The European Union will use agricultural funds to help EU producers store butter, Skimmed Milk Powder (SMP) and cheese, to help diminish the impact of the Russian ban on EU food imports, the Commission announced on Thursday (28 August).
Earlier this month, Russia banned the import of certain foods and drinks originating from the European Union as a response to Western sanctions over Ukraine’s crisis. The European Commission is using a Common Agricultural Policy measure called Private Storage Aid to help finance the cost of the three to seven months temporary storage of butter, SMP, and several types of cheese.
However, the Commission has not specified the amount it intends to disburse to the dairy industry.
EU Agricultural Commissioner Dacian Ciolo? said in a statement that various member countries experienced losses in the dairy market, and the demand for new storage has outlets increased. He also said that the European Commission is ready “to act pre-emptively to stabilise the market.”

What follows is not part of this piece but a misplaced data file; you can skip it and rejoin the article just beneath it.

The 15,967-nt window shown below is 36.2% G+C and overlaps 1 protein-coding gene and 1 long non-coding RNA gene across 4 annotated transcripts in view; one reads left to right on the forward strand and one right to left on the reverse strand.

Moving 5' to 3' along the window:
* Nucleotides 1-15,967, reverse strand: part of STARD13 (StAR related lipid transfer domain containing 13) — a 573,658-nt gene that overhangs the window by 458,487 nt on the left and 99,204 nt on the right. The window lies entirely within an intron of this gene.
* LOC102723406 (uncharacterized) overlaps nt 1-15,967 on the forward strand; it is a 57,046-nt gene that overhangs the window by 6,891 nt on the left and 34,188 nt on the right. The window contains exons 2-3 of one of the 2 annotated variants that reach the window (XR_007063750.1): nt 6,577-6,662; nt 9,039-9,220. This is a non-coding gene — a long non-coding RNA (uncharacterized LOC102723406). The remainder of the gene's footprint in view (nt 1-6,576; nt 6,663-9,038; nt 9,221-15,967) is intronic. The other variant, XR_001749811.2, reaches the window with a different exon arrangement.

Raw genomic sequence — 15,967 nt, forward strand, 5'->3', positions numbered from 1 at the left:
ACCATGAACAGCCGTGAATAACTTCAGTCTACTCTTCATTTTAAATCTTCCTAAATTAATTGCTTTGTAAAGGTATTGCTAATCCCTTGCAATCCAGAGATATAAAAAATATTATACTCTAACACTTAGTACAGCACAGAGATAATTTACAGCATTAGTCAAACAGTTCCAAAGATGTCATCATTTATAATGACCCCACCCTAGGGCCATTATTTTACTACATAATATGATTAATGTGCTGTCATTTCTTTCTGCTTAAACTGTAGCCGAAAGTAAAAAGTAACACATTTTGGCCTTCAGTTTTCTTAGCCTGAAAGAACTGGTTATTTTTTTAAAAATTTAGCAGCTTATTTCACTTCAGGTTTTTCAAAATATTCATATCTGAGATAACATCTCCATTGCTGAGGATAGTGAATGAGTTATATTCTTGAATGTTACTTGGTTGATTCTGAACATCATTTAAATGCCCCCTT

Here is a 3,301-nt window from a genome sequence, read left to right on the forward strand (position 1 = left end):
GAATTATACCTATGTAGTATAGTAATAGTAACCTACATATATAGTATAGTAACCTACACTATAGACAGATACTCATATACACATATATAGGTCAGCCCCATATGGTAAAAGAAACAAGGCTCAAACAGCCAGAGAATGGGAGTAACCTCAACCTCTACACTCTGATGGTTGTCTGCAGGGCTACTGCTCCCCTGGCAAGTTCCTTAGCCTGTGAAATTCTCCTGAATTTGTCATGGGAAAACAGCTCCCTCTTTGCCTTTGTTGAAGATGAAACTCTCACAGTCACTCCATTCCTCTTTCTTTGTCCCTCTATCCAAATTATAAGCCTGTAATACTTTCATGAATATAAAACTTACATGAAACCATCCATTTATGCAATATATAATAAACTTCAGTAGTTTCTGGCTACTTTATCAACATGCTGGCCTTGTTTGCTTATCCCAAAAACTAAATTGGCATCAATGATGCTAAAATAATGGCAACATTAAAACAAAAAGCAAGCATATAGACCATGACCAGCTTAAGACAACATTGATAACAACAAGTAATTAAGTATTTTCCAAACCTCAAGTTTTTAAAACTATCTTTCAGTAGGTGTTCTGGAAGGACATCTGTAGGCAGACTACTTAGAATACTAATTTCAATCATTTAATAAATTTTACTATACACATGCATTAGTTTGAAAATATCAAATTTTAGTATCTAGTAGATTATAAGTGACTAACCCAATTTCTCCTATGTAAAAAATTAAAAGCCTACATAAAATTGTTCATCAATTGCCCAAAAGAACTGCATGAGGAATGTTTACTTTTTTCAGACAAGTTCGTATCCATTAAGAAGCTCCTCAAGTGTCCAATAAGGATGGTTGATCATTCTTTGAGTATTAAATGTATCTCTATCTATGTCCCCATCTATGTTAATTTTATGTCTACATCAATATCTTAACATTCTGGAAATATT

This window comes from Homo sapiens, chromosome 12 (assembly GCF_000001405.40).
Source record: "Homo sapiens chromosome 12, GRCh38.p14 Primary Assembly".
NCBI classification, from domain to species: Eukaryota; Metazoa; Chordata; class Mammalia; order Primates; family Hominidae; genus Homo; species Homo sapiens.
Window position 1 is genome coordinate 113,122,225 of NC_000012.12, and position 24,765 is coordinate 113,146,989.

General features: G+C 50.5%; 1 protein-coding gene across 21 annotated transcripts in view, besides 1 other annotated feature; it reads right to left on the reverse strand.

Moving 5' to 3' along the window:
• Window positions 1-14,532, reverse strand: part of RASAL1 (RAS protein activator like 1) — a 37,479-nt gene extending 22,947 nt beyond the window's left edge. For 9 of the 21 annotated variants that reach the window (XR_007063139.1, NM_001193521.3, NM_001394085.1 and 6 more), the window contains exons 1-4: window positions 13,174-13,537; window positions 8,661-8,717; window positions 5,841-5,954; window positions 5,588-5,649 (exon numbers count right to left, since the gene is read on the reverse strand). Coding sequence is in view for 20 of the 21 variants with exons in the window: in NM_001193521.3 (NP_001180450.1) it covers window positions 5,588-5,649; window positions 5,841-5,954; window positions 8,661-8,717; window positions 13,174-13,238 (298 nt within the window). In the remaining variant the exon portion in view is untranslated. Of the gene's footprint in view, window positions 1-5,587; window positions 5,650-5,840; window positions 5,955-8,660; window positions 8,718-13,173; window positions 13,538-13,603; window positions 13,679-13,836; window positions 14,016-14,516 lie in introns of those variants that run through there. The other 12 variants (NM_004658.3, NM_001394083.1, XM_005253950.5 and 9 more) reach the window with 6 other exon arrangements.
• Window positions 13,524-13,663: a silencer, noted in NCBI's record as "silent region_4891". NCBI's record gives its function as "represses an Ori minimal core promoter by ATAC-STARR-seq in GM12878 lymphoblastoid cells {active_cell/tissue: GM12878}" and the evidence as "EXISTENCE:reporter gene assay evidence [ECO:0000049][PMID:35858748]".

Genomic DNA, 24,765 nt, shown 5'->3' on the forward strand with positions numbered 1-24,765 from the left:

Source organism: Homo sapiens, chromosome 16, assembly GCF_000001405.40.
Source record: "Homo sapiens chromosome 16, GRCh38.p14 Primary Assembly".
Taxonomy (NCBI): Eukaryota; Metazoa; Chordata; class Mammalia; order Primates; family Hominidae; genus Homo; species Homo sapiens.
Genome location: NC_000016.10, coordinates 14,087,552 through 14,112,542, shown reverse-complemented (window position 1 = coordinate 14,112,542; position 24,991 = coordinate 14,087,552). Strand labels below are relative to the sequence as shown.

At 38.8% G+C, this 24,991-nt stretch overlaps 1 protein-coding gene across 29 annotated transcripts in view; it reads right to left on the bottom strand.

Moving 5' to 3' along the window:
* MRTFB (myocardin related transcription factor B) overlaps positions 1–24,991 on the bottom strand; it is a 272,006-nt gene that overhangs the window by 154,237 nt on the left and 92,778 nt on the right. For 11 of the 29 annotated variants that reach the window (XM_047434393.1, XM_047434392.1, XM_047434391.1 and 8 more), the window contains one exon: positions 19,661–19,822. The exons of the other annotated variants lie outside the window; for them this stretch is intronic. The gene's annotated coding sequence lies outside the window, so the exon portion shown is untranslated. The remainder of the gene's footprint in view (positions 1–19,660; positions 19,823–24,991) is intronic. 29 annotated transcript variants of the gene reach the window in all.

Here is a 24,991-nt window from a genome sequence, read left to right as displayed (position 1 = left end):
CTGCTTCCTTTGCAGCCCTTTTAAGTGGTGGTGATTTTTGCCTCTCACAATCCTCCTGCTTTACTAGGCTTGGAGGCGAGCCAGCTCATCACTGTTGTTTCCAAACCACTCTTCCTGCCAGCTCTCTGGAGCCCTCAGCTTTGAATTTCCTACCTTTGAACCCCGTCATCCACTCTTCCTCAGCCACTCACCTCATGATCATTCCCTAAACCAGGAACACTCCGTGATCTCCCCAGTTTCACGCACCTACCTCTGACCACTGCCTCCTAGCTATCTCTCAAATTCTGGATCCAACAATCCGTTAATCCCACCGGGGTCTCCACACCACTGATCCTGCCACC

Russia is the primarily export destination for the EU’s meat and dairy products. In 2013, exports to Russia were worth €2.3 billion.
Despite the EU funding commitment, the European Farmers Union Copa-Cogeca called for more support.
“Milk prices in some cases are going down by as much as 30%,” said Copa-Cogeca Secretary-General Pekka Pesonen. “Further action is crucial. We also need to work hard to find new market outlets for our produce and speed up promotion campaigns to stimulate new demand,” he explained.
Apart from the emergency market support measures for the dairy sector, at the beginning of August, the Commission announced roughly €32 million aid for peaches and nectarines, and €125 million for perishable fruits and vegetables.
Agriculture ministers will meet on 5 September to discuss the consequences of the Russian ban, and measures required to make up for export losses.
Commissioner Ciolo? will present an analysis of the short and medium consequences by the Russian trade embargo on the internal market.